Creatives love open space. At Duft Watterson, we built it into our new office, with large windows that overlook the Basque block of downtown Boise. Space inspires us while we’re chasing big ideas. For clients, that translates into better ideas and stronger strategies.
It’s a common theme in agencies today; to have an open office layout that uses natural lighting as much as possible. But the purpose of this post isn’t to suggest that you need a new office layout, open spaces don’t work for everyone.
Creative dreamers need space
Think back to elementary school. It’s fifth period, the day is slowly inching closer to the end, and you’re stuck taking notes while facing the whiteboard. Your mind starts to wander, and you peer out to the schoolyard outside the window. Inspired, you start to scribble stories in the margins of your notes.
Oops, you get caught.
You get in trouble and are punished for letting your mind wander. If you’re a creative, this scenario probably sounds familiar.
Flash forward to the present. Those same daydreaming creative people are in the real world and they often thrive in creative/marketing agencies — like ours. Today those dreams have turned into great assets. We’re always searching for the next big idea. With numerous clients and different campaigns, our mind is in a constant churn.
Using space beyond the walls to inspire creativity
What happens when we suffer from writer’s block? How do we get out what’s on the tip of our tongue? Where do we find inspiration?
Our owners and building designers spent many hours making our workplace a haven of creativity. Our open concept allows for the free flow of ideas that bounce off each other instead of getting stuck in corner offices or cubicles. It works most of the time, yet some ideas are so big they can’t be found in our office. Sometimes we still need to think outside of the box, or in this case, step out of it.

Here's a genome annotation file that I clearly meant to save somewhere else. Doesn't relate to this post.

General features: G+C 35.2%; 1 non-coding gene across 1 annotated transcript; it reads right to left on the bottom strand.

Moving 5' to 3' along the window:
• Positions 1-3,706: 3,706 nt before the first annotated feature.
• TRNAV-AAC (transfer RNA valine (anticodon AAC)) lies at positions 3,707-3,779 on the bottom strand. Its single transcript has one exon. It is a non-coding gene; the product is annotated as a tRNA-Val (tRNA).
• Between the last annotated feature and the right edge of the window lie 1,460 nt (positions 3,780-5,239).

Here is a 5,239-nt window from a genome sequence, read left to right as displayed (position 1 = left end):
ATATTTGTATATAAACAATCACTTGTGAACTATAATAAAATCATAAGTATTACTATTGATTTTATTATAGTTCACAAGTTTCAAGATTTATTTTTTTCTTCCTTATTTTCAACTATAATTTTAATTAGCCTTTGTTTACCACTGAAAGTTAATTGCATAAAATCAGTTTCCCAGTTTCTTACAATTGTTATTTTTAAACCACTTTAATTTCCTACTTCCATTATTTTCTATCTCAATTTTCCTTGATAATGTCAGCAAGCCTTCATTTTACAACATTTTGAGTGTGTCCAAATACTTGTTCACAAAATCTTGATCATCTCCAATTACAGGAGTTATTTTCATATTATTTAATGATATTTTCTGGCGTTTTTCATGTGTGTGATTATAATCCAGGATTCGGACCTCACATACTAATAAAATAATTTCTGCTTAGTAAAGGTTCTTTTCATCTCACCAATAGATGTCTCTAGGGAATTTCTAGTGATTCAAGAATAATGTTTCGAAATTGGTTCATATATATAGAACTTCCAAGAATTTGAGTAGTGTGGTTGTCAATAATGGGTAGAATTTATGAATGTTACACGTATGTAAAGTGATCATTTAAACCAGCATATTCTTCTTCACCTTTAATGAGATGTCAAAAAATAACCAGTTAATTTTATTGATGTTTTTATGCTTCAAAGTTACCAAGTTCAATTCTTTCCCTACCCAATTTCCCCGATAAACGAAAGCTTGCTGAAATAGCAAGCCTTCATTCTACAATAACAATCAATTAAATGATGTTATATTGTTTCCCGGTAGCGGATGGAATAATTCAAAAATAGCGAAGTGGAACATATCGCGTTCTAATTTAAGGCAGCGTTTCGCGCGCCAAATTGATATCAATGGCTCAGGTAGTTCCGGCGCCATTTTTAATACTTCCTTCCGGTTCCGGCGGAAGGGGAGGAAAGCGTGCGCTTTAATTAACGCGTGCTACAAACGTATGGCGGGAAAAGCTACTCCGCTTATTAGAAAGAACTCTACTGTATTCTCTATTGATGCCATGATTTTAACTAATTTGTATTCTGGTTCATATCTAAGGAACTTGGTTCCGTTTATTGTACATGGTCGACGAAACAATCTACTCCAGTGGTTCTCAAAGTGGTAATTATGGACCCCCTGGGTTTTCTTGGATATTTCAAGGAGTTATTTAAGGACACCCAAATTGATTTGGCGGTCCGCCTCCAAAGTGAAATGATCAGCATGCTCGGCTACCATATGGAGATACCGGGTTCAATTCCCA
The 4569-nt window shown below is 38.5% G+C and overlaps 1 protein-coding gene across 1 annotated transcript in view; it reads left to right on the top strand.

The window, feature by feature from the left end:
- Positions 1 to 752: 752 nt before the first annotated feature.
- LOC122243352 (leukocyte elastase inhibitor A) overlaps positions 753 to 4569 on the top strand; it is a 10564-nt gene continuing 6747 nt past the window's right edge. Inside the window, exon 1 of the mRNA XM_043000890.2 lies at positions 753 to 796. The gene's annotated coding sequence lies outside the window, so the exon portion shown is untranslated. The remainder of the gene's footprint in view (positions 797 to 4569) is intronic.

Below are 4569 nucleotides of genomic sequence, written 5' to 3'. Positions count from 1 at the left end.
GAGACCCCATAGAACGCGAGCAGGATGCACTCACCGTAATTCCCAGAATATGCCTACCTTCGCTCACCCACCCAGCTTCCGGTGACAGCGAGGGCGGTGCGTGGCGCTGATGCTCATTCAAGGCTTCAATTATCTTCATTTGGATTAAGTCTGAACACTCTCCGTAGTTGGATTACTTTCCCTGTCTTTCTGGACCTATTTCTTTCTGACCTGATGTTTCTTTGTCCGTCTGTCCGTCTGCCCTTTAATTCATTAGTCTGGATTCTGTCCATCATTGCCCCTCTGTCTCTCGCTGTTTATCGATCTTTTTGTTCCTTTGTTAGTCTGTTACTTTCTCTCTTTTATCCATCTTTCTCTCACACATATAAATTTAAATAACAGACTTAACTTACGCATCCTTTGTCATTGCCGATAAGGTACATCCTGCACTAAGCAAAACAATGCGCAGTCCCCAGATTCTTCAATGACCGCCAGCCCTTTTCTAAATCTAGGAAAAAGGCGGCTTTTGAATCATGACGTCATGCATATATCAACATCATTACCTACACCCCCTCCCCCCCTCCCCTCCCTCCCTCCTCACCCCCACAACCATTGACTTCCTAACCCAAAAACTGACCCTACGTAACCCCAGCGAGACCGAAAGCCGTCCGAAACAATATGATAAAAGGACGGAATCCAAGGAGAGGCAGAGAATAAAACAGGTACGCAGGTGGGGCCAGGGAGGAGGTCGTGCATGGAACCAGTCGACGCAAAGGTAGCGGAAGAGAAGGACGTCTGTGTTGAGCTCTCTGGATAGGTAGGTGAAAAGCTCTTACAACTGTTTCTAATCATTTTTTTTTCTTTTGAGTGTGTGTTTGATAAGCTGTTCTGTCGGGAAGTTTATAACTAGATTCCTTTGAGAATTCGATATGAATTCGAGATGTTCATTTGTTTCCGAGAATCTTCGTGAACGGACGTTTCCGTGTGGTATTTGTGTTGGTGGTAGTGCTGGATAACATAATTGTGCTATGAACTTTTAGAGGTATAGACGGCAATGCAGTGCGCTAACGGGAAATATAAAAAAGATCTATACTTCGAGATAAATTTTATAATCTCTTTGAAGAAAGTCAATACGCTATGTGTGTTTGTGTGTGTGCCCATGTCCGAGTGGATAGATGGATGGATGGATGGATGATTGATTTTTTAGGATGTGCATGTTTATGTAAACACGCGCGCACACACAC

Where do we go?
Ward, our CEO and Creative Director, regularly takes walks to get out of the space when he needs a different perspective. You might find him writing in coffee shops. Jill, our COO and Accounts Director goes on runs at lunch if she hasn’t already in the morning.
Half our team bikes to work, and most of us bike to lunch, thanks to our bosses gifting awesome Linus rides to all of us. There’s something about racing down the bike path, a breeze blowing through your face and blocking out all other noise that provides so much clarity and freedom to think. Sometimes you just have to get outside the norm to find that idea. There’s a lot of space, and you might have to cover a lot of ground to find it. In fact, I suspect part of the reason our agency owners provide everyone a bike is to ensure we get outside and think.
Sounds like a good agency pitch line: “We’ll search to the end of the Earth to solve your challenges.”
Two problems with that: 1. It sounds cliche and 2. We all know the Earth is round, right?
This may be too anthropological, but who’s to say cavemen discovered fire in a cave? Maybe it was outside, under a cliff. The point is, the great outdoors have worked as a pretty good creative space in the past. It’s important to remember that as we become more and more focused on the digital screens in front of us, we remember to get up and use the space around us.
For many creatives, office space is a tool for creativity, and the outside world is the workshop. In this business, no stone should be left unturned in the search for a client’s next big idea.